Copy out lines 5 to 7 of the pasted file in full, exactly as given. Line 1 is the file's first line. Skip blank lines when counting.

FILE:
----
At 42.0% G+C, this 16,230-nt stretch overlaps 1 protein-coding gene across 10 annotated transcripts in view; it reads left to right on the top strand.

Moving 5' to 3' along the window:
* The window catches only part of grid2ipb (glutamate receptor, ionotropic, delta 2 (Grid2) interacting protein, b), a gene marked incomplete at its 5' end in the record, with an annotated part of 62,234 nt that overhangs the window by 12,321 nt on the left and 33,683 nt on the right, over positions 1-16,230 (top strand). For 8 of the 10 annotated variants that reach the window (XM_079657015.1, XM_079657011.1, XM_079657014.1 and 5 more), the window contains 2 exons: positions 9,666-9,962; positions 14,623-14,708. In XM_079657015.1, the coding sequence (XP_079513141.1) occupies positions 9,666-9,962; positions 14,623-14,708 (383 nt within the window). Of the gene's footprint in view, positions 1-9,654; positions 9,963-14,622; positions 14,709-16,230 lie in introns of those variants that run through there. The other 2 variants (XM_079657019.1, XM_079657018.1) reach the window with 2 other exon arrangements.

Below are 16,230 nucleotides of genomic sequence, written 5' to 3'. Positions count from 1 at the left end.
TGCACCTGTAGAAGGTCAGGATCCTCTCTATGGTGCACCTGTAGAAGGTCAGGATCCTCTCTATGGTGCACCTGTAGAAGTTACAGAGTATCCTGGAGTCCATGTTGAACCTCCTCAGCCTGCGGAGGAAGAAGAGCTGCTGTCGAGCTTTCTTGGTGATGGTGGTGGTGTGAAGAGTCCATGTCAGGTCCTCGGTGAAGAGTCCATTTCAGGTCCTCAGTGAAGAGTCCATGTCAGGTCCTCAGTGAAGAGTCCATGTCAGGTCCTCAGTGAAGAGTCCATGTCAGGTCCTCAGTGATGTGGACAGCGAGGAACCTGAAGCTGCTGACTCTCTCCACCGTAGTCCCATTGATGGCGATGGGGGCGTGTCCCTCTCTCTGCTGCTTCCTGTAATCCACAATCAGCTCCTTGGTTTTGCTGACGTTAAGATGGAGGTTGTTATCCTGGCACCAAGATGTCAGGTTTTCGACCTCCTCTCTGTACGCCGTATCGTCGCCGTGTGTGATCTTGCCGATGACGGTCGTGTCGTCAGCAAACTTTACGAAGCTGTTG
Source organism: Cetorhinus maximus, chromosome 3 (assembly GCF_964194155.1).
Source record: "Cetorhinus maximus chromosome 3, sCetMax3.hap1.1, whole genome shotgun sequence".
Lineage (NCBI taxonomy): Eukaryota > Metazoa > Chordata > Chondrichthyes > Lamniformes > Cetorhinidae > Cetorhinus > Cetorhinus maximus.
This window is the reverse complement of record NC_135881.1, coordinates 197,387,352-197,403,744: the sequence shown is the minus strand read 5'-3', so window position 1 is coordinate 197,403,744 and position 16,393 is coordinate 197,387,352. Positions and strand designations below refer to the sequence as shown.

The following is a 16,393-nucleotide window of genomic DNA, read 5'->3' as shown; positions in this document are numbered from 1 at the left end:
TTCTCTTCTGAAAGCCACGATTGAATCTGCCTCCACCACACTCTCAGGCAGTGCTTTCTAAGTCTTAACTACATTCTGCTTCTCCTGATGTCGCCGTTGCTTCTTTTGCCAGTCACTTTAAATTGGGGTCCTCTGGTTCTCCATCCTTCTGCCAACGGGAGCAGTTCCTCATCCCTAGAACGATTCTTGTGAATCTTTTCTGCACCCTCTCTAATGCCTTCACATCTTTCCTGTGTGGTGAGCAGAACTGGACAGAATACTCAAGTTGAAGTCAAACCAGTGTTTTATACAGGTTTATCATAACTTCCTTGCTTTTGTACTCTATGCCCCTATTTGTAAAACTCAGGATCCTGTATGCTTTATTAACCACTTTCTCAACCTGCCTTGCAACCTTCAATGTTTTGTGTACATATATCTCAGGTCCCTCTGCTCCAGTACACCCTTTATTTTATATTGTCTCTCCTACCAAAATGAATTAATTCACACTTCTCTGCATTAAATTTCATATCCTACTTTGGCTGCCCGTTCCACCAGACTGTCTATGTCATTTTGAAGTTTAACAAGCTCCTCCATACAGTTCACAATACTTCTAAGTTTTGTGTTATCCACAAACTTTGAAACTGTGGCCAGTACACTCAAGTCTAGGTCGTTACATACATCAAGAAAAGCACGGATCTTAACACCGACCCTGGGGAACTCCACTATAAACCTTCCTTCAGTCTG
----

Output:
TGCACCTGTAGAAGGTCAGGATCCTCTCTATGGTGCACCTGTAGAAGGTCAGGATCCTCTCTATGGTGCACCTGTAGAAGTTACAGAGTATCCTGGAGTCCATGTTGAACCTCCTCAGCCTGCGGAGGAAGAAGAGCTGCTGTCGAGCTTTCTTGGTGATGGTGGTGGTGTGAAGAGTCCATGTCAGGTCCTCGGTGAAGAGTCCATTTCAGGTCCTCAGTGAAGAGTCCATGTCAGGTCCTCAGTGAAGAGTCCATGTCAGGTCCTCAGTGAAGAGTCCATGTCAGGTCCTCAGTGATGTGGACAGCGAGGAACCTGAAGCTGCTGACTCTCTCCACCGTAGTCCCATTGATGGCGATGGGGGCGTGTCCCTCTCTCTGCTGCTTCCTGTAATCCACAATCAGCTCCTTGGTTTTGCTGACGTTAAGATGGAGGTTGTTATCCTGGCACCAAGATGTCAGGTTTTCGACCTCCTCTCTGTACGCCGTATCGTCGCCGTGTGTGATCTTGCCGATGACGGTCGTGTCGTCAGCAAACTTTACGAAGCTGTTG
Source organism: Cetorhinus maximus, chromosome 3 (assembly GCF_964194155.1).
Source record: "Cetorhinus maximus chromosome 3, sCetMax3.hap1.1, whole genome shotgun sequence".